Romeo and Juliet-one of William Shakespeare's most celebrated plays and most renowned works-tells a story about two star-crossed lovers whose relatives are locked in a generational conflict.
He also critiqued the foundations of politics. Using his method called deconstruction, which was a way of analyzing text, Derrida was able to navigate a vast array of topics as a major philosophical thinker.
In Romeo and Juliet, the theme of power is central to the play. In fact, "The fundamental powerlessness of the younger generation fuels the tragedyThe older generation has all the power[and] Romeo and Juliet are alternately compelled and manipulated by parents and authority figures into a shrinking and increasingly destructive series of choices."1
Shakespeare himself writes in Act Five, Scene Three, "A greater power than we can contradict/Hath thwarted our intents."2 In analyzing these verse from Romeo and Juliet, we must take into account Derrida's strategies to uncover the differentials within the conversations of Western philosophy that take aim at universal themes which have plagued philosophers since the time of Aristotle:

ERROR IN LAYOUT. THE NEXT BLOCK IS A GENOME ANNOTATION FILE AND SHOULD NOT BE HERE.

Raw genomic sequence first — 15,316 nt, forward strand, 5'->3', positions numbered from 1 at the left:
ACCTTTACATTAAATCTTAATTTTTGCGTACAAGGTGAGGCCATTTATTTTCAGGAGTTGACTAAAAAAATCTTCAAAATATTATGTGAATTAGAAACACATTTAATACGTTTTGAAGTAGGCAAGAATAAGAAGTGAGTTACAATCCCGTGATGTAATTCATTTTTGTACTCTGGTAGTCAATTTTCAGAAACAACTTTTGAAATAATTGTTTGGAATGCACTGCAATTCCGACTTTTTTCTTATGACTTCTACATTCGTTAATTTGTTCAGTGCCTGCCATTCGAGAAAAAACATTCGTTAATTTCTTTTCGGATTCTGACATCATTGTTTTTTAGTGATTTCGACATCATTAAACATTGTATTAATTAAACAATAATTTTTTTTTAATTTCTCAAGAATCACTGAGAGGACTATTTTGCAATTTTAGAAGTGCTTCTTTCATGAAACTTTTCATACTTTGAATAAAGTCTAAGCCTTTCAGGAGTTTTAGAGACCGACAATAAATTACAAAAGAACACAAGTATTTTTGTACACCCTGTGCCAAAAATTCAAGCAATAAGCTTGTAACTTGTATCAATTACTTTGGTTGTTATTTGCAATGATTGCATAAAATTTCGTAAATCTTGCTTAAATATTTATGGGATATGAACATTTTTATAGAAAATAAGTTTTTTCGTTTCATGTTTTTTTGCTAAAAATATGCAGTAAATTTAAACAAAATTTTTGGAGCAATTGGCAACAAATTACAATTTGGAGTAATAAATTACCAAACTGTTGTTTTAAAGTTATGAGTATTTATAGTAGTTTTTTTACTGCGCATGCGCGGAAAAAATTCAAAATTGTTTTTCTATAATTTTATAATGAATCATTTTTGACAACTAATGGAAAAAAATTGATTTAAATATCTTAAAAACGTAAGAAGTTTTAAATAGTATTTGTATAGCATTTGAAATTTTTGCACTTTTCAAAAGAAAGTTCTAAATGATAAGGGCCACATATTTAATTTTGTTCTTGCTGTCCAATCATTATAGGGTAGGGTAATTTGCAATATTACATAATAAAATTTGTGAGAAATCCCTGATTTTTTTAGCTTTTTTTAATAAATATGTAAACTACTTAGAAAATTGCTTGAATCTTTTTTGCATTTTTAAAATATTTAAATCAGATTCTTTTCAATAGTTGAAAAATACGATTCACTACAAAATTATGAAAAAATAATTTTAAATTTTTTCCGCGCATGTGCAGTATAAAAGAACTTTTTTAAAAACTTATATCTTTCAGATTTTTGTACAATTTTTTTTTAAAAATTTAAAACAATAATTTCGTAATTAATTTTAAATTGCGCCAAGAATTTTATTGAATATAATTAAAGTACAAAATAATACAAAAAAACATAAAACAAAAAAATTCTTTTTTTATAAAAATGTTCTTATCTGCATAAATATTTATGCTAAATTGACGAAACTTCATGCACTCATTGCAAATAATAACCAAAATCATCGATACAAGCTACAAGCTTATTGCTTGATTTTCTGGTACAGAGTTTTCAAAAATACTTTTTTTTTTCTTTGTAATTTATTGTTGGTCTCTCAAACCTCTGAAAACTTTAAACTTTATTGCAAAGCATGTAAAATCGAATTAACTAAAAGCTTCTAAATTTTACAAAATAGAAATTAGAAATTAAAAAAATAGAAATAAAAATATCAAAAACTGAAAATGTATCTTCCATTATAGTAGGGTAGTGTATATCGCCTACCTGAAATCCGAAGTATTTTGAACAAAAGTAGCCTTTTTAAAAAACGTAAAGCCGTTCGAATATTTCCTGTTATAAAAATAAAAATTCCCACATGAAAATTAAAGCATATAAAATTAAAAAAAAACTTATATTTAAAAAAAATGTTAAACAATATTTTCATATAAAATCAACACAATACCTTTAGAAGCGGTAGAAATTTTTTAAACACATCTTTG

In Derrida's The Reason of the Strongest, he discusses the United Nations and how democracy and sovereignty are paradoxes which contradict each other. Although Verona is a relatively democratic city where Romeo and Juliet takes place, the families of both the Montagues and the Capulets are sovereign entities.
In essence, they are diametrically opposed because, “…in order to be sovereign, one must wield power oneself, take responsibility for its use by oneself, which means that the use of power, if…sovereign, [is] silent; the sovereign does not have to give reasons; the sovereign must exercise power in secret. In other words, sovereignty attempts to possess power indivisibly…”